Putin to discuss Chechen gay rights with top law enforcers
Vladimir Putin will discuss the rights of gay men in the North Caucasus with the prosecutor general and interior minister, following recent reports of alleged detentions and killings of homosexuals in the Muslim Russian republic of Chechnya.
President Putin gave the assurance during a meeting with Russian Commissioner for Human Rights Tatyana Moskalkova on Friday.
The human rights ombudswoman informed the president that she had filed requests with the Prosecutor's Office and investigative bodies to look into the situation.
Moskalkova asked Putin to order the formation of an interdepartmental task force "to accept public appeals (of mistreatment), if there are any," outside the Chechen Republic.
Currently, inquiries into reports are hampered by the reluctance of alleged victims to identify themselves, Moskalkova said.
“If they are more eager to identify themselves, we’ll be able to protect them and restore their rights,” she said.
The ombudswoman assured the president that Russia has the right mechanisms, including witness protection programs, to safeguard the identity and wellbeing of any alleged victims.
In response, Putin told Moskalkova: "I will certainly talk with the prosecutor general (Yury Chaika) and interior minister (Vladimir Kolokoltsev), so that they will support you on the issue you raised regarding the news or rumors about what’s happening with sexual minorities in the North Caucasus.”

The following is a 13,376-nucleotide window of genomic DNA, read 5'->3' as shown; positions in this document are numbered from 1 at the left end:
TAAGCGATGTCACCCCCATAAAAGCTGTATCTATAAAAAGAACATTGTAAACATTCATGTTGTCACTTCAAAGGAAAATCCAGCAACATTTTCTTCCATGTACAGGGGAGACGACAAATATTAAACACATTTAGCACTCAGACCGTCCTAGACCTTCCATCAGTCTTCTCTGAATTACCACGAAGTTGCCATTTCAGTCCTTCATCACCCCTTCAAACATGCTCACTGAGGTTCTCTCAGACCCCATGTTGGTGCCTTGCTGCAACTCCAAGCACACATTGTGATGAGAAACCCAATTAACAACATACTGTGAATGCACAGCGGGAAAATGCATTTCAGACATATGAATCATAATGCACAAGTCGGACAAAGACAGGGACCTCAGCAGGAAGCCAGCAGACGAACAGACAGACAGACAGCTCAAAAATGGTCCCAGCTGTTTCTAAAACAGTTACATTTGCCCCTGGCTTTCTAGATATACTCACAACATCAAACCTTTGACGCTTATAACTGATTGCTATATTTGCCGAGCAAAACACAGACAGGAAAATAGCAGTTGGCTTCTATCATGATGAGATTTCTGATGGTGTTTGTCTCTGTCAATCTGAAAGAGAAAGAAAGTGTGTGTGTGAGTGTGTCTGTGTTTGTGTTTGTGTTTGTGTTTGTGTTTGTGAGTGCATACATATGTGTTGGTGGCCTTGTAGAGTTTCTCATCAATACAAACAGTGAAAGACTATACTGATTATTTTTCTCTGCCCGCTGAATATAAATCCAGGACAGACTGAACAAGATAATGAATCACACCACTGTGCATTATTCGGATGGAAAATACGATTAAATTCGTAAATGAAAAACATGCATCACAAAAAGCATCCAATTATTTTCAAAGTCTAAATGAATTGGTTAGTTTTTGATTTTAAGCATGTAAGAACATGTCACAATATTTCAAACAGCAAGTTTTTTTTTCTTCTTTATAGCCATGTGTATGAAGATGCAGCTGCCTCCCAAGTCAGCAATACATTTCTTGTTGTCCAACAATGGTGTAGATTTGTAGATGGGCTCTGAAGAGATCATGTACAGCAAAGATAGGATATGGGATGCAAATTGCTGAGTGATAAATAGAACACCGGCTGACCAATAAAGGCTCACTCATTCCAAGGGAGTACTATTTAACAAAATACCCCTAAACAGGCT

Chechnya’s leader, Ramzan Kadyrov, said later on Friday that the republic’s authorities and law enforcement agencies were eager to assist Moskalkova, the Prosecutor’s Office, and the Interior Ministry in their inquiry “into alleged persecution of sexual minorities.”
Kadyrov again dismissed claims in the report, saying that “the very phenomenon of homosexuality is nonexistent in Chechnya. For millennia, the people here lived in accordance to other rules that are prescribed by God and dictated by the norms of moral and ethics in relations between people.”
In early April, Russia’s Novaya Gazeta reported mass detentions, torture and even murder of people suspected of being gay in Chechnya.
Moskalkova questioned the report, however, saying at the time: “I have suspicions that it’s a provocation and false denunciations.”
“What’s happening: are the people really hurt or somebody is trying to speculate on this?” she said, promising to look into the issue.
In mid-April, Chechen Republic head Ramzan Kadyrov dismissed the Novaya Gazeta report in a conversation with President Putin, calling it a provocation against the region.
According to Kadyrov, the person who the paper claimed had been killed due to his sexual orientation was actually “safe and sound” at his home in Chechnya.